If you place someone who’s new to motorsport in front of the television during a race, they’re not going to recognize the names of the teams or the drivers. They’re not going to launch into conversations about racing strategies. They’re not going to look at lap times and pit stops. What they will notice first are the colors that adorn the cars, the liveries, the flags. Motorsport is a kaleidoscope of blurry, vivid, thunderous road machines surrounded by fans and race officials wearing and waving colorful objects. As you watch the sport unfold, the hues are what leap out of the screens, off the racetracks, before anything else. It’s easy to believe that color is what makes racing even more exciting. Seeing red, yellow, green cars scream past you is quite thrilling. These colors help you understand the action better. They help you differentiate your favorites from their competitors. Color, like TAG Heuer, is part of racing’s rich history and heritage. And that’s why we want to celebrate the shades that inspired, and continue to inspire, racing.
The carefree days of color
Before logos. Before sponsorships. Before liveries. Before all of this, there was the early 1900s. A time when you would look out onto a racetrack and cheer on ‘the red car’ or ‘the green car’. These were the days when racing was young and carefree. Car makers could use any color they liked. And if a driver owned the car, they might’ve even painted their car the color of their national flags. There were no rules, no regulations, no racing body to tell you what you can and cannot do. And so the tracks were filled with random hues. It wasn’t always easy viewing for spectators, especially during a race in which the cars looked quite similar. So which car are you rooting for? Er, the red one.
TAG Heuer Formula 1 chronograph (CAZ101AN.FT8055)
New rules, new colors
As racing evolved and became more popular, it needed to be codified. It needed a framework. But to do this, the sport needed an organization to oversee it. In 1904, an association of national motor clubs called the Association Internationale des Automobile Clubs Reconnus (AIACR) was founded in Paris. It came together to represent the interests of race car drivers and to govern the growing motorsport scene. At the time, some cars had numbers painted on their sides, so it was easier to know which driver was driving for which team. But soon, the AIACR started to introduce rules around colors. They decided that the best way to separate the cars was to assign colors based on the nationalities of the competitors. It had been done before. During a major racing event in 1900, France chose the color blue, Belgium adopted yellow, Germany went white and the United States picked red. Eventually, more and more countries entered the world of racing. And since there are only so many solid colors, new color combinations started to appear on track.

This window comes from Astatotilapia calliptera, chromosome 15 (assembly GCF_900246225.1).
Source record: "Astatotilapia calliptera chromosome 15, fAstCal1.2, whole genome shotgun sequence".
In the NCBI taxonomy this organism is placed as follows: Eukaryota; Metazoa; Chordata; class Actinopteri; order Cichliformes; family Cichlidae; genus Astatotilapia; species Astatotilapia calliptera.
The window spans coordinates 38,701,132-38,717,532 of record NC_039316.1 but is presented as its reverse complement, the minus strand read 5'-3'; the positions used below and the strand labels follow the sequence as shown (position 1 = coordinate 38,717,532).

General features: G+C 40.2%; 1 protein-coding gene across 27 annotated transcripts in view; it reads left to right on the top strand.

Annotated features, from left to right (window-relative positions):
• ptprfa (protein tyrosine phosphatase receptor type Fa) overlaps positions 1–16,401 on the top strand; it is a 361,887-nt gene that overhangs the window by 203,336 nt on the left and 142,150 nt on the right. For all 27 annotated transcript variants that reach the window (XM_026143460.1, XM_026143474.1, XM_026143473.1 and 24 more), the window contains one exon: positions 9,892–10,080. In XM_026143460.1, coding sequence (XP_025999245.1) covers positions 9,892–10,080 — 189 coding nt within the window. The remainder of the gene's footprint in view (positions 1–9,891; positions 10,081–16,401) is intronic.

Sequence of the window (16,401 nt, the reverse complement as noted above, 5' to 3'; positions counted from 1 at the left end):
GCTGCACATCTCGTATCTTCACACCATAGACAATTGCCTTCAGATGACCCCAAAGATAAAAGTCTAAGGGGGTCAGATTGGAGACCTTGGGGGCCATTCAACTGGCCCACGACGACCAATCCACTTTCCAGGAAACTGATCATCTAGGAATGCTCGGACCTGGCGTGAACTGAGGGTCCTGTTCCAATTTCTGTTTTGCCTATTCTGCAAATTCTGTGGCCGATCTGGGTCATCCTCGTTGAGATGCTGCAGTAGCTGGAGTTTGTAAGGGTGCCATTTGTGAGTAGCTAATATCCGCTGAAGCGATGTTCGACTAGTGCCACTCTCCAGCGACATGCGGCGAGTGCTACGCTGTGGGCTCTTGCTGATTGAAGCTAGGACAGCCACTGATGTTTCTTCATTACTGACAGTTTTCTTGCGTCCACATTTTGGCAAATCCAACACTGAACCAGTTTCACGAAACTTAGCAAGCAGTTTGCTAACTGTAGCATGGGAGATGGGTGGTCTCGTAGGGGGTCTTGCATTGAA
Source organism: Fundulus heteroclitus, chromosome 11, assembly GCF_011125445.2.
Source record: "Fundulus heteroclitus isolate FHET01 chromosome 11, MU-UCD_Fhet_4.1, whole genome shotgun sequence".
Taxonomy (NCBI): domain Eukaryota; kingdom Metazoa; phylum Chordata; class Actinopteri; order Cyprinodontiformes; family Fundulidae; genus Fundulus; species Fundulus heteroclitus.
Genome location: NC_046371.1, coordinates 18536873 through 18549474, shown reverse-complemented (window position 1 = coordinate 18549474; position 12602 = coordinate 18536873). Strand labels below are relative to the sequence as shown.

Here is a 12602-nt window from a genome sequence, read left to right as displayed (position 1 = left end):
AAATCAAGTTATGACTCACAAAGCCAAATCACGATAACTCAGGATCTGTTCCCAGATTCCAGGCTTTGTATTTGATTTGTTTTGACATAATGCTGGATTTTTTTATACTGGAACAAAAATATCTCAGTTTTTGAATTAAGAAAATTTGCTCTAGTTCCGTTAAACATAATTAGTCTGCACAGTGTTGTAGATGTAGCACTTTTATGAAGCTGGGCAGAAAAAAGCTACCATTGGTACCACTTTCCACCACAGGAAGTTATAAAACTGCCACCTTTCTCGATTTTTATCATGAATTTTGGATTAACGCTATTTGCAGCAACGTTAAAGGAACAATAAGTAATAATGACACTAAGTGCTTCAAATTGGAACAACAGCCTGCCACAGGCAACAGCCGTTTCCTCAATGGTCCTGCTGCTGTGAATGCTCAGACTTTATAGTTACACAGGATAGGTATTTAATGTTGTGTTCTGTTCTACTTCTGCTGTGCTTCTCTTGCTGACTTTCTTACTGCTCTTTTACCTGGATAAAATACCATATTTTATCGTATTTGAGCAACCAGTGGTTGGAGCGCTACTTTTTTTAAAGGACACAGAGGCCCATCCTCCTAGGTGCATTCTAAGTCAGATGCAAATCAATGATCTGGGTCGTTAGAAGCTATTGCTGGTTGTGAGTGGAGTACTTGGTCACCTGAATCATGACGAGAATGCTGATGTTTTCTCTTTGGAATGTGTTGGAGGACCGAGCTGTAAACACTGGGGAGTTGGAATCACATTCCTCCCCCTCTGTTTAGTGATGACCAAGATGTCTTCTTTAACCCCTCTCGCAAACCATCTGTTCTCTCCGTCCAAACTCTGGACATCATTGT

OK, here’s where things got a little more creative. Between the 1920s and 1940s, racetracks started to evolve into streams of eye-catching, iconic colors. Hues that racing enthusiasts talk about even today. Rosso Corsa. Bleu de France. British racing green. The German cars started to drop their preferred white and expose their cars with naked sheets of metal. This inspired the name “silver arrows”. Time flew by watching these beautiful shades race around tracks across the world. Every year brought new or slightly altered hues. After the war, it was the nationality of the team creating the vehicle whose colors would grace the car.
TAG Heuer Formula 1 chronograph (CAZ101AP.FT8056)
A whole new era
It’s the late 1960s. The 1968 season, to be precise. A time when major sponsors and leading car makers saw an opportunity to make the sport flashier, while also showcasing their brands. And so a whole new era was born on the racetrack. Sponsorship liveries became the new attraction. These kinds of liveries were already being used in some motorsports in the United States. Fans loved seeing their favorite cars in sleekly designed color combinations. While new shapes, new angles and new stripes made their way onto the liveries, classic colors like Rosso Corsa and British Racing Green continued to be used. Many sponsorship liveries have become the stuff of legends. Even today, you’ll see fans reminiscing and even wearing souvenirs influenced by these liveries.
TAG Heuer Formula 1 chronograph (CAZ101AM.FT8054)
The colors are alive and well
At TAG Heuer, we’re giving our popular TAG Heuer Formula 1 collection three new shades – green, yellow and red. The most classic colors of the sport. These bright and evocative models will be familiar to any racing fan. Each one of these statement quartz chronographs captures the spirit of the first-ever TAG Heuer Formula 1 pieces from the 1980s. Daring, edgy and audacious, you’ll find these colors on racetracks even now. Flags, lights, track markings and team liveries. These hues dot, and will continue to dot, the motorsport palette for years to come. If you’d like to know more about the collection, race over to our tagheuer.com.